Cardinal Thomas Collins

Canadian bishops recall importance of John XXIII, John Paul II

By  Laura Ieraci, Catholic Register Special
  • April 30, 2014

ROME - The historic “Sunday of four popes” attracted more than 800,000 pilgrims — the largest turnout ever for a canonization Mass — including seven Canadian bishops.

“This is a unique event in history,” said Cardinal Gerald Cyprien Lacroix after the canonization. “Two popes in heaven — two new saints — and two popes here on Earth in St. Peter’s Square, Pope Emeritus Benedict XVI and Pope Francis. I was very moved to experience this celebration.”

Benedict XVI, who knew St. John XXIII and worked closely for many years with St. John Paul II, was a concelebrant, along with Pope Francis and other cardinals and bishops.

In addition to Lacroix, Canada was represented by Toronto Cardinal Thomas Collins, Gatineau Archbishop Paul-André Durocher, Hamilton Bishop Douglas Crosby, Montreal Archbishop Christian Lépine, St. Catharines Bishop Gerard Bergie and Hamilton Bishop-emeritus Anthony Tonnos.

A small Canadian government delegation was led by Veteran Affairs Minister Julian Fantino, who had met John Paul II during the late pope’s visits to Toronto.

Despite the huge turnout, the atmosphere was very prayerful, Lacroix remarked. “Joyful but prayerful,” said the archbishop of Quebec. “People wanted to celebrate but also to pray.”

Collins said that although the two new saints had “a different personality, different gifts, each one was devoted to our Lord.”

Collins had a few personal encounters with John Paul II. As Archbishop of Edmonton, he “met him up close” during an ad limina visit to Rome, where bishops give an account of their dioceses to the Holy Father.

“In those days you would have 15 minutes alone with the pope,” Collins said. “Fifteen minutes alone with a saint! There we are!”

As a ten-year old child, the Toronto archbishop said he remembered John XXIII as pope and being impressed “by such a gentle, loving person.”

“Both obviously were very holy men and I think each one shared the ministry as successor of Peter, but they did it according to the way God had made each one of them, the natural gifts that each had,” Collins said.

Lépine also remarked on the prayerful atmosphere, as well as the spirit of gratitude among the pilgrims. He said he has often met people who have prayed to the new saints, including one couple whose petition to then-Blessed John Paul II for a child was granted.

“It was important for me to be here for all those who could not come, to express their gratitude to the Church for them, and to bring back to them the hope that God is always at work in their lives and that they can pray to Sts. John XXIII and John Paul II,” he said.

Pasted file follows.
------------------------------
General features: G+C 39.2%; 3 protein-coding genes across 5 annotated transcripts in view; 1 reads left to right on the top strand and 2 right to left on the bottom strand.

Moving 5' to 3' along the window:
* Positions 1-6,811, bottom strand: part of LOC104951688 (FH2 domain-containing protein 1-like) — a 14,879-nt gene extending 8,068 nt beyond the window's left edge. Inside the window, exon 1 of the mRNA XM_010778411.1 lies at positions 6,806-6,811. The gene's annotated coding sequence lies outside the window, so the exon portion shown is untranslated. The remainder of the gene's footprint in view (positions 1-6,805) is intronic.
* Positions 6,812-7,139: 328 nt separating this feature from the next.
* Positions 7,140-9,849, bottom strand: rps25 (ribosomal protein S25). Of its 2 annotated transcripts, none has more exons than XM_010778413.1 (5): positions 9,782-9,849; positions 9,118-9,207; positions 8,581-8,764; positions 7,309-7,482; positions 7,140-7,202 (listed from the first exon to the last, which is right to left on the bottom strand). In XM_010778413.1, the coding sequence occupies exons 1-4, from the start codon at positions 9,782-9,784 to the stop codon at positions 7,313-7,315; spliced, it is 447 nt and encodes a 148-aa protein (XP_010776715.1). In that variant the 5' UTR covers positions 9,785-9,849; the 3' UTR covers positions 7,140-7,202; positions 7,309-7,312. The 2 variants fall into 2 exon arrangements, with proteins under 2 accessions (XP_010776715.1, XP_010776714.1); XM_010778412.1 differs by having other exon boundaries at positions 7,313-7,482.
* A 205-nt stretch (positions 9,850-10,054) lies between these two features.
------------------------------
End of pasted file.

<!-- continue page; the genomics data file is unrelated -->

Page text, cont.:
Durocher said the canonizations of two 20th-century popes demonstrate that “the saints are no longer very foreign or very distant — they are very close and they are very modern and they are very bound up with my life.”

“This canonization is not just celebrating… great men of the past,” he said. “It’s about a movement in the Church right now that was initiated by John XXIII with the Second Vatican Council, that was picked up by John Paul II and now is being continued by Pope Francis.”

The three Quebec archbishops said they appreciated the reflections Pope Francis offered in his homily, calling John XXIII “the pope of openness to the Spirit” and John Paul II “the pope of the family.”

Lacroix said he regards the new saints as “extraordinary, giants of the Church,” who loved humanity, who were “men of the Church preoccupied by humanity’s “wellbeing, welfare and evangelization.”

Lacroix personally found the canonizations meaningful, especially that of John Paul II. At the end of August 1988, while still a deacon, Lacroix met John Paul II.

“I got to shake hands with him and asked him to bless me,” he said. “He took my two hands, and I told him, ‘Holy Father I will be a priest on Oct. 8, could you bless me?’

“He let go of my hands and he put his hand on my heart and he asked the Lord to bless me,” said Lacroix. “I don’t know why I didn’t’ have a heart attack. I got a beautiful picture of that also.”

(With files from Canadian Catholic News)

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